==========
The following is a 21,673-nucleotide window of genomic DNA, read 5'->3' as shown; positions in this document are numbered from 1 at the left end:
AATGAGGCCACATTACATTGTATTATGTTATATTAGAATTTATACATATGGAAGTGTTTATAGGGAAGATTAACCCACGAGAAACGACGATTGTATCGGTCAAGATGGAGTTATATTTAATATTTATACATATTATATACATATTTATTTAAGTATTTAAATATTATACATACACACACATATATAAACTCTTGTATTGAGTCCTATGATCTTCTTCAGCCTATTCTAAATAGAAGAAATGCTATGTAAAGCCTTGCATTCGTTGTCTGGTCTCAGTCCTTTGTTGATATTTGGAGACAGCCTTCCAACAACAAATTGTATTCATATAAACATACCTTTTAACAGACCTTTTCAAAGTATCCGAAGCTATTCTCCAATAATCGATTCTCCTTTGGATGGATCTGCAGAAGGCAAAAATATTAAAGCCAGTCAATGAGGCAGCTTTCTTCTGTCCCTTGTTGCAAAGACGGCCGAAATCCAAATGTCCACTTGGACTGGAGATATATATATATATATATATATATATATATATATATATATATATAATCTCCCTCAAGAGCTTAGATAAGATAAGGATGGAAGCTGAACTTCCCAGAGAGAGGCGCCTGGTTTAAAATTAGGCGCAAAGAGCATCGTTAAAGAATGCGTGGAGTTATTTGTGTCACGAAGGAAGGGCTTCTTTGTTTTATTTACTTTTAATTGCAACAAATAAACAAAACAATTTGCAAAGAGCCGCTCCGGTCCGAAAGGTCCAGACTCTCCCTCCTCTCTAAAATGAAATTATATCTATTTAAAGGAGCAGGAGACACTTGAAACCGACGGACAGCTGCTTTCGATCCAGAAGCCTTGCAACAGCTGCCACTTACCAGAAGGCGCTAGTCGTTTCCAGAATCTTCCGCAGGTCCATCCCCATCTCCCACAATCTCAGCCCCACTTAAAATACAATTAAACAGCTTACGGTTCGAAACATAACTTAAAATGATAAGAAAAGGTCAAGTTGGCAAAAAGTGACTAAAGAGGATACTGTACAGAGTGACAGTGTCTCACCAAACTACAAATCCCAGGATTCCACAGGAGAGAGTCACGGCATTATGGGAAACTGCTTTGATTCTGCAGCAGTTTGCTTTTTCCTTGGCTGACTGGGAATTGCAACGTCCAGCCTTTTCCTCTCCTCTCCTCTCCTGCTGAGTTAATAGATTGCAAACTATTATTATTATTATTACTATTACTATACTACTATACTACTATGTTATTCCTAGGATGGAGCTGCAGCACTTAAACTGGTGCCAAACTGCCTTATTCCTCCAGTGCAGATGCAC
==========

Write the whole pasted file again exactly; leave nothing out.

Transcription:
The following is a 21,673-nucleotide window of genomic DNA, read 5'->3' as shown; positions in this document are numbered from 1 at the left end:
AATGAGGCCACATTACATTGTATTATGTTATATTAGAATTTATACATATGGAAGTGTTTATAGGGAAGATTAACCCACGAGAAACGACGATTGTATCGGTCAAGATGGAGTTATATTTAATATTTATACATATTATATACATATTTATTTAAGTATTTAAATATTATACATACACACACATATATAAACTCTTGTATTGAGTCCTATGATCTTCTTCAGCCTATTCTAAATAGAAGAAATGCTATGTAAAGCCTTGCATTCGTTGTCTGGTCTCAGTCCTTTGTTGATATTTGGAGACAGCCTTCCAACAACAAATTGTATTCATATAAACATACCTTTTAACAGACCTTTTCAAAGTATCCGAAGCTATTCTCCAATAATCGATTCTCCTTTGGATGGATCTGCAGAAGGCAAAAATATTAAAGCCAGTCAATGAGGCAGCTTTCTTCTGTCCCTTGTTGCAAAGACGGCCGAAATCCAAATGTCCACTTGGACTGGAGATATATATATATATATATATATATATATATATATATATATATATAATCTCCCTCAAGAGCTTAGATAAGATAAGGATGGAAGCTGAACTTCCCAGAGAGAGGCGCCTGGTTTAAAATTAGGCGCAAAGAGCATCGTTAAAGAATGCGTGGAGTTATTTGTGTCACGAAGGAAGGGCTTCTTTGTTTTATTTACTTTTAATTGCAACAAATAAACAAAACAATTTGCAAAGAGCCGCTCCGGTCCGAAAGGTCCAGACTCTCCCTCCTCTCTAAAATGAAATTATATCTATTTAAAGGAGCAGGAGACACTTGAAACCGACGGACAGCTGCTTTCGATCCAGAAGCCTTGCAACAGCTGCCACTTACCAGAAGGCGCTAGTCGTTTCCAGAATCTTCCGCAGGTCCATCCCCATCTCCCACAATCTCAGCCCCACTTAAAATACAATTAAACAGCTTACGGTTCGAAACATAACTTAAAATGATAAGAAAAGGTCAAGTTGGCAAAAAGTGACTAAAGAGGATACTGTACAGAGTGACAGTGTCTCACCAAACTACAAATCCCAGGATTCCACAGGAGAGAGTCACGGCATTATGGGAAACTGCTTTGATTCTGCAGCAGTTTGCTTTTTCCTTGGCTGACTGGGAATTGCAACGTCCAGCCTTTTCCTCTCCTCTCCTCTCCTGCTGAGTTAATAGATTGCAAACTATTATTATTATTATTACTATTACTATACTACTATACTACTATGTTATTCCTAGGATGGAGCTGCAGCACTTAAACTGGTGCCAAACTGCCTTATTCCTCCAGTGCAGATGCAC